31. anonymous
    • 5 years ago
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    you want to know how is the volume increasing when both the radius and height is changing, that's the story of the related rated problem

  32. anonymous
    • 5 years ago
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    oooooh...im sorry can u show me one more problem

  33. anonymous
    • 5 years ago
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    hmmmm, let's say we have a circle of radius = 2 m, and the radius is decreasing at 0.5 m/sec. How much will the circle's area increase ?

  34. anonymous
    • 5 years ago
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    I'll give you advise, whenever you see ( m/sec) or anything with respect to time it's something' which in this case is the r' = 0.5m/sec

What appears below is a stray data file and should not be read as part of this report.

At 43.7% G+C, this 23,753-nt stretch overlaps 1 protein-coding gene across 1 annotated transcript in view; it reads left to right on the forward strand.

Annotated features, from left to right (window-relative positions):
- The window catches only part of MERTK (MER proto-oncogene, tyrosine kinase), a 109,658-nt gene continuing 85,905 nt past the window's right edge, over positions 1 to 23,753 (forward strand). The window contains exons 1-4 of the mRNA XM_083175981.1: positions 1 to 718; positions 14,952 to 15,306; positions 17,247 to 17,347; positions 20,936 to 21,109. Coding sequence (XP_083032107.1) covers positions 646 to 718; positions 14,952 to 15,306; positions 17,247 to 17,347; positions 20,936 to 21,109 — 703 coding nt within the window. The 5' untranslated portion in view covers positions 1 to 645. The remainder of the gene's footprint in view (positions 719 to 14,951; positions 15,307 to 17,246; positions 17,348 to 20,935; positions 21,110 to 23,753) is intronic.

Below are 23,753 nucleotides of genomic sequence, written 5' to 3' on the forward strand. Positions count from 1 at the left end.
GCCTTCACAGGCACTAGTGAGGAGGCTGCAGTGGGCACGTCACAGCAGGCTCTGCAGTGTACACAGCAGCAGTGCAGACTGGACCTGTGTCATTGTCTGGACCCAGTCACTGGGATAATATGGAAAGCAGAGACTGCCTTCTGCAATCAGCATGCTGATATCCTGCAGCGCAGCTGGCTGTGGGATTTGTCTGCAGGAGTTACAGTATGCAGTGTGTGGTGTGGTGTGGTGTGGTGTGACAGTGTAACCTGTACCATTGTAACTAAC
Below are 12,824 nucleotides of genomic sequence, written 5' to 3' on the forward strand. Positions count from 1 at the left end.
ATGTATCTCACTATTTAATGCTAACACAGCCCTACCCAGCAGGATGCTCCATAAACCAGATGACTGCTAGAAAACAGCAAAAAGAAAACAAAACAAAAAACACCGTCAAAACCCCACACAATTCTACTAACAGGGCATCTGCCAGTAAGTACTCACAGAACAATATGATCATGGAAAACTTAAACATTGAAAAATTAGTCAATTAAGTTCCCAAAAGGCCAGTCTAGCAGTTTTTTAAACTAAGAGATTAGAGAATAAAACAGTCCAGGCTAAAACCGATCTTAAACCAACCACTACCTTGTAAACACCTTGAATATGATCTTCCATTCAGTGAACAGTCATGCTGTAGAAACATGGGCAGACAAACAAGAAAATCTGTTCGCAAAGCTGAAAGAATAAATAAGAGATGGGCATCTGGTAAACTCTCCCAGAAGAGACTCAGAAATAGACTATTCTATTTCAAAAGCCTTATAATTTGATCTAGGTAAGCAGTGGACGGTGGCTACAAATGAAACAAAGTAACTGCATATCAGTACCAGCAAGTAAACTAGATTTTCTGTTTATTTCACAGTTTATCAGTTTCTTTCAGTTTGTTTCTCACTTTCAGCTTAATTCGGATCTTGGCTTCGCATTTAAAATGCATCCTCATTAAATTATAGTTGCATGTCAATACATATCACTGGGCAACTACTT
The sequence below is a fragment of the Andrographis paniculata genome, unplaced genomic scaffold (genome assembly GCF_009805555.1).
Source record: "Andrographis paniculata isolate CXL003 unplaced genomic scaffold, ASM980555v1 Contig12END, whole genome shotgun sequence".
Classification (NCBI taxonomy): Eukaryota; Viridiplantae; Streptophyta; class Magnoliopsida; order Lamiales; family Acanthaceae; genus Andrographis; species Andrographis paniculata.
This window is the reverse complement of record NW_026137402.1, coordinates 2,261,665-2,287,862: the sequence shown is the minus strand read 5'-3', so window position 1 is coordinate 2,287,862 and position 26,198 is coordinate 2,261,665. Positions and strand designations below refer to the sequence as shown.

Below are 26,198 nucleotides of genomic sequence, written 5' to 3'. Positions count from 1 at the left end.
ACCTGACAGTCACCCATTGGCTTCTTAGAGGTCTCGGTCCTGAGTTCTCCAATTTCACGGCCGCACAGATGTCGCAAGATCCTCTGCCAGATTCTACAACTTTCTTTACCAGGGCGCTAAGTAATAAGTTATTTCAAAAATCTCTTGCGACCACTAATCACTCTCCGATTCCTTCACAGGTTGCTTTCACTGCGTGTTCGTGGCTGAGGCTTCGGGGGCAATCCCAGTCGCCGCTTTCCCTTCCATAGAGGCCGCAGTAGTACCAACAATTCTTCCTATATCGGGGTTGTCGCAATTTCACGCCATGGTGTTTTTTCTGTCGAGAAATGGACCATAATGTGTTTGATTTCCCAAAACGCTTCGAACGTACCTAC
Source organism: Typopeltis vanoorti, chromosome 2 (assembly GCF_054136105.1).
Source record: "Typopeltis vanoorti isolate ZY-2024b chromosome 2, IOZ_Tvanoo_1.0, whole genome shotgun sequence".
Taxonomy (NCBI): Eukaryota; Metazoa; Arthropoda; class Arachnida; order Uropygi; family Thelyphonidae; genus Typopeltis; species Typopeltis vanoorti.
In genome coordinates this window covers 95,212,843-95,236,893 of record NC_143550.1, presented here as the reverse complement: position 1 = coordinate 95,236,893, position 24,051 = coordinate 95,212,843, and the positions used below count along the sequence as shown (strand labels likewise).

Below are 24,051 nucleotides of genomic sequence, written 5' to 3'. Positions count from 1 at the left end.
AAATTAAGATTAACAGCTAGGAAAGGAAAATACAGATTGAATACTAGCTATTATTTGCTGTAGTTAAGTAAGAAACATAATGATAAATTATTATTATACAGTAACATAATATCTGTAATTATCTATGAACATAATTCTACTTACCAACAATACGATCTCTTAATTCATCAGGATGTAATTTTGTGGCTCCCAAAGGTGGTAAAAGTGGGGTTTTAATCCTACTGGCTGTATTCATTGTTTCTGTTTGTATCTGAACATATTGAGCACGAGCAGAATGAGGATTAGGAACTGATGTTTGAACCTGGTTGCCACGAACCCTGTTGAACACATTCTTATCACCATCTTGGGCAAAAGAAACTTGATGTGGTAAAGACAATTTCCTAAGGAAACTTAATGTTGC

35. anonymous
    • 5 years ago
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    so what is the given?

  36. anonymous
    • 5 years ago
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    we have : - R = 2 m - R' = 0.5 m/sec and we know the formula of the Area of the circle which is: A = pi r^2, right?

  37. anonymous
    • 5 years ago
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    uhhuh

  38. anonymous
    • 5 years ago
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    Now , you want to know how much is the area increasing with respect to R, since R is increasing :) so you find the derivative of it which will be : A' = 2 pi rr'

  39. anonymous
    • 5 years ago
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    so when exactly do i start pluging in numbers?

  40. anonymous
    • 5 years ago
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    right now, after you find the derived formula, start pluggingthe numbers :)

  41. anonymous
    • 5 years ago
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    okay ...these are pretty simple compared to the ones i have on hw :'(

  42. anonymous
    • 5 years ago
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    Like this problem, they want to know how much is the area increasing , we got the formula so the answer is: A' = 2(2)(0.5) pi = 2 pi = 2.68 m^2/sec :) So the area is increasing at 2.68 m^2/sec